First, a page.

Author: Karen Junod
Publisher: Oxford University Press
Release Date: 2011-01-27
Writing the Lives of Painters focuses on the development of artists' biographies in eighteenth- and early nineteenth-century Britain. The development of the art market and the burgeoning of an exhibition culture, as well as the foundation of the Royal Academy of Arts in 1768, all contributed to redefining the rank of artists in society. Contemporary artists were discussed in a wide range of literary forms such as exhibition reviews, art-criticalpamphlets, and journalistic gossip-columns, and biographies. This book is an account of a new literary genre, tracing its emergence in the cultural context of the late eighteenth and early nineteenth centuries. It maintains that the proliferation of a myriad biographical forms mirrored the privileging of artisticoriginality and difference within an art world that had yet to generate a coherent 'British School' of painting, and examines how and why the art historiographic model established by Georgio Vasari was gradually dismantled in the hands of British biographers during the Romantic period.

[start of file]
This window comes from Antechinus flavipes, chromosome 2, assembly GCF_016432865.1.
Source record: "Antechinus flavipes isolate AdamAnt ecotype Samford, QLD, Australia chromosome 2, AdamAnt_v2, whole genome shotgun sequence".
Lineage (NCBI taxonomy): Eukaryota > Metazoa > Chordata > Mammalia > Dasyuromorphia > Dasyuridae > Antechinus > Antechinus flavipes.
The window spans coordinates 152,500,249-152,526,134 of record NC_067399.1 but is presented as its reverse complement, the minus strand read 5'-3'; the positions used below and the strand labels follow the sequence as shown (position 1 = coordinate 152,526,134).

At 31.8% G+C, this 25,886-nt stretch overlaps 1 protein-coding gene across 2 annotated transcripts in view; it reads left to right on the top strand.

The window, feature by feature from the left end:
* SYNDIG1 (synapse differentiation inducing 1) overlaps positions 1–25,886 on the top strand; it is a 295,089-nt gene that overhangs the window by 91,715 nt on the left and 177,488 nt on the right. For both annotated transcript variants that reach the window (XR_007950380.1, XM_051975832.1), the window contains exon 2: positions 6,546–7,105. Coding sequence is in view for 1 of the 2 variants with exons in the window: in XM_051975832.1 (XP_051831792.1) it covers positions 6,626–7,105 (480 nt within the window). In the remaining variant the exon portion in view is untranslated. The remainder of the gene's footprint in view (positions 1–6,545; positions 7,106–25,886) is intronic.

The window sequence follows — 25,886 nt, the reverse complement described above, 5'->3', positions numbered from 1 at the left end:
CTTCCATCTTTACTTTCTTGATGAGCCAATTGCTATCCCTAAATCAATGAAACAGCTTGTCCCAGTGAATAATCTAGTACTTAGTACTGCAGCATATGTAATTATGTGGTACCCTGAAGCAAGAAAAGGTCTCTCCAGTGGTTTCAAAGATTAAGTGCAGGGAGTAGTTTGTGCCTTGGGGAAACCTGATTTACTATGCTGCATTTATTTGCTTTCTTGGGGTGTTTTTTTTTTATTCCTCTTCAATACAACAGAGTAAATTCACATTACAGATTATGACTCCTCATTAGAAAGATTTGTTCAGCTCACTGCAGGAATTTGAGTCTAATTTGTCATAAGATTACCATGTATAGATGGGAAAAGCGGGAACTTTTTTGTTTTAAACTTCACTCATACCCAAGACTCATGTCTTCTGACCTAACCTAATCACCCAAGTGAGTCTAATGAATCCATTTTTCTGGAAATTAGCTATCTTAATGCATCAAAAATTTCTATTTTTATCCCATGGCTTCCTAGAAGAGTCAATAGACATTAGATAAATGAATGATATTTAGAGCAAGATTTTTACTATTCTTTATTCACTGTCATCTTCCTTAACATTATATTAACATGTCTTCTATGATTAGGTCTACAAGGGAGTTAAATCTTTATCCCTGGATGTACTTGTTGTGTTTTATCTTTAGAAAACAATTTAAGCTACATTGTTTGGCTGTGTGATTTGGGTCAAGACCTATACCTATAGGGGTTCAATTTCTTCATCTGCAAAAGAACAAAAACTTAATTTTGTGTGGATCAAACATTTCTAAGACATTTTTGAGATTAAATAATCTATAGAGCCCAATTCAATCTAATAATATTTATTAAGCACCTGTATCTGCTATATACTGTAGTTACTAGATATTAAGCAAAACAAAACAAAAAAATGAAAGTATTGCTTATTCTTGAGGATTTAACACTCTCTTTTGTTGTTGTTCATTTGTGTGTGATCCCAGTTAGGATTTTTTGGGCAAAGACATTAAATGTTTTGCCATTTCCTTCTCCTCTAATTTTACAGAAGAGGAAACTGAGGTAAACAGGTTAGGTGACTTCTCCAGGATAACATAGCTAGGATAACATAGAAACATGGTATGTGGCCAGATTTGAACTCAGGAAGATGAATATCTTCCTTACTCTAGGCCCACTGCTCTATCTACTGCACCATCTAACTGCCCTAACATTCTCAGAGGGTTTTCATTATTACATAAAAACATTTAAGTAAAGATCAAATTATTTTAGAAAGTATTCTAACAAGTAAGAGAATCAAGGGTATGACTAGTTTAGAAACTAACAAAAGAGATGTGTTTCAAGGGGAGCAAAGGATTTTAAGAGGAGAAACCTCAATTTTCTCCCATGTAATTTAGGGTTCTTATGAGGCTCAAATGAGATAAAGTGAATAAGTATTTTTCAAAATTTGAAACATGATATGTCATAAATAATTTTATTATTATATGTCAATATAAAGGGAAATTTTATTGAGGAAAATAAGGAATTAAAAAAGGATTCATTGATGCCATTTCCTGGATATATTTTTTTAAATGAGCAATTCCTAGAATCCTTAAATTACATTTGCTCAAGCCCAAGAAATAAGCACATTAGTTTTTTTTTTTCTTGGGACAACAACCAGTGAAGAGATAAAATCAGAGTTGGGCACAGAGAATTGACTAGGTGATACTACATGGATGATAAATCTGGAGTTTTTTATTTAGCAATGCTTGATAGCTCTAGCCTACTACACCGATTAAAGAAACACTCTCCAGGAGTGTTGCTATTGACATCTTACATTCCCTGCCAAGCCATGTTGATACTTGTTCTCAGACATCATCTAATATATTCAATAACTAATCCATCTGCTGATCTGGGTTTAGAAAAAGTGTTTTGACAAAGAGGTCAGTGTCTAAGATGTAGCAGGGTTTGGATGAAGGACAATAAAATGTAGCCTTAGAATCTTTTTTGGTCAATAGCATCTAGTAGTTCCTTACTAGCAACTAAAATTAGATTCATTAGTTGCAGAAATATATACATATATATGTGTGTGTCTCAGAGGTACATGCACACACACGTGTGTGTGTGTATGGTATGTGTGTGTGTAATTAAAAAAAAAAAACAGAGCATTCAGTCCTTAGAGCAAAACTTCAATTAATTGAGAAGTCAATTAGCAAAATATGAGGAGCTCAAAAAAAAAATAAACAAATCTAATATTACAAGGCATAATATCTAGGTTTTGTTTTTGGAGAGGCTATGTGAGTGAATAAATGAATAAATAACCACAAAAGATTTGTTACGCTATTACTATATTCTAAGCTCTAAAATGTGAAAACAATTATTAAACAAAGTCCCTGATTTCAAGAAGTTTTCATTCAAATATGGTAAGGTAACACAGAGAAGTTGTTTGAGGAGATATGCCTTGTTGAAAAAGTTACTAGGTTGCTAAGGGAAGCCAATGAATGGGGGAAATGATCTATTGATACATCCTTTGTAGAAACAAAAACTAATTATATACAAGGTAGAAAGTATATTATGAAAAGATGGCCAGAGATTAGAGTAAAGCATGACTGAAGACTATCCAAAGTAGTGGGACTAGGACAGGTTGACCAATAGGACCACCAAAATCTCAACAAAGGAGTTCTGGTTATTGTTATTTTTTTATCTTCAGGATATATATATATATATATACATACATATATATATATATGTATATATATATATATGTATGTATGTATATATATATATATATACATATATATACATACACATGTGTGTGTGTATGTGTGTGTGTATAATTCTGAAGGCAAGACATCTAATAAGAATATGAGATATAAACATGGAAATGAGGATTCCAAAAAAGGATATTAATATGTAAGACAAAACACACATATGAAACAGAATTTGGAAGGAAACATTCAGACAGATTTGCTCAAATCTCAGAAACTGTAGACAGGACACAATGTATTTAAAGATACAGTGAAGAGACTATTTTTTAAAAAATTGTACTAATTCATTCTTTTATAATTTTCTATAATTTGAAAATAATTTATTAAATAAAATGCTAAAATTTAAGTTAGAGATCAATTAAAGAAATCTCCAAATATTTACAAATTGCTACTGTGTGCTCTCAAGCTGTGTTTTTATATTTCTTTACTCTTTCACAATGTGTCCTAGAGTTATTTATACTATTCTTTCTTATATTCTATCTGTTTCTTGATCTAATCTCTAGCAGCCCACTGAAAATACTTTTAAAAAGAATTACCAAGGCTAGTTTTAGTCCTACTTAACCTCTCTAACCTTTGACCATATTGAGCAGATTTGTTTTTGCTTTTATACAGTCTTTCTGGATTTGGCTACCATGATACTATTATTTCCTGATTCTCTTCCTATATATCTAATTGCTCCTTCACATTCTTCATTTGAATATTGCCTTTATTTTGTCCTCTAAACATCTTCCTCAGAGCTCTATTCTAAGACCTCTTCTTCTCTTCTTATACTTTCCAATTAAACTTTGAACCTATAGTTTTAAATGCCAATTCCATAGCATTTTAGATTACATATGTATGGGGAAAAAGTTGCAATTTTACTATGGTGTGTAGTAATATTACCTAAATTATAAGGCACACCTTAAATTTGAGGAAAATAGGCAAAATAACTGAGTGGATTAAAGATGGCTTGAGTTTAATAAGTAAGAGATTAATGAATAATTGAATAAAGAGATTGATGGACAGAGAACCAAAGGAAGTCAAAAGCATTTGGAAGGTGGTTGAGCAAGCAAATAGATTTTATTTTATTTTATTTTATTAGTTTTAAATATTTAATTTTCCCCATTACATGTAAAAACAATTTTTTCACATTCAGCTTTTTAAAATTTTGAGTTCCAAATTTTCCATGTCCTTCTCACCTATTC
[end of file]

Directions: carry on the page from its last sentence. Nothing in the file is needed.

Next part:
Author: Elizabeth Fry
Publisher: Cambridge University Press
Release Date: 2011-07-07
Elizabeth Fry (née Gurney, 1780-1845) was descended from two wealthy Quaker banking families. Her Quaker faith was crucial to her adult life and she became active in social reform. Despite having eleven children, she was active in community work, and became a Quaker minister. Persuaded to visit the women's wing in Newgate Prison in 1813, she was appalled at the conditions in which the prisoners, and their children, lived. She became a pioneer in seeking to improve the situation for women in prisons and on transportation ships. The British Ladies' Society for Promoting the Reformation of Female Prisoners was probably the first national British women's society. Fry's ideas on the humane treatment of prisoners influenced international legal systems. This memoir, based on her letters and diaries, was edited by two of her daughters, and was first published in 1847. Volume 1 ends in 1825.
Author: Andrew W. Moore
Publisher: The Stationery Office/Tso
Release Date: 1992
This collection of portraits from Francis Bacon, William Hogarth, Anthony Van Dyck and others, are filled with striking examples of people from all walks of life. Also included are six essays from portrait specialists.
Author: Mary Cosh
Publisher: John Donald Publishers
Release Date: 2003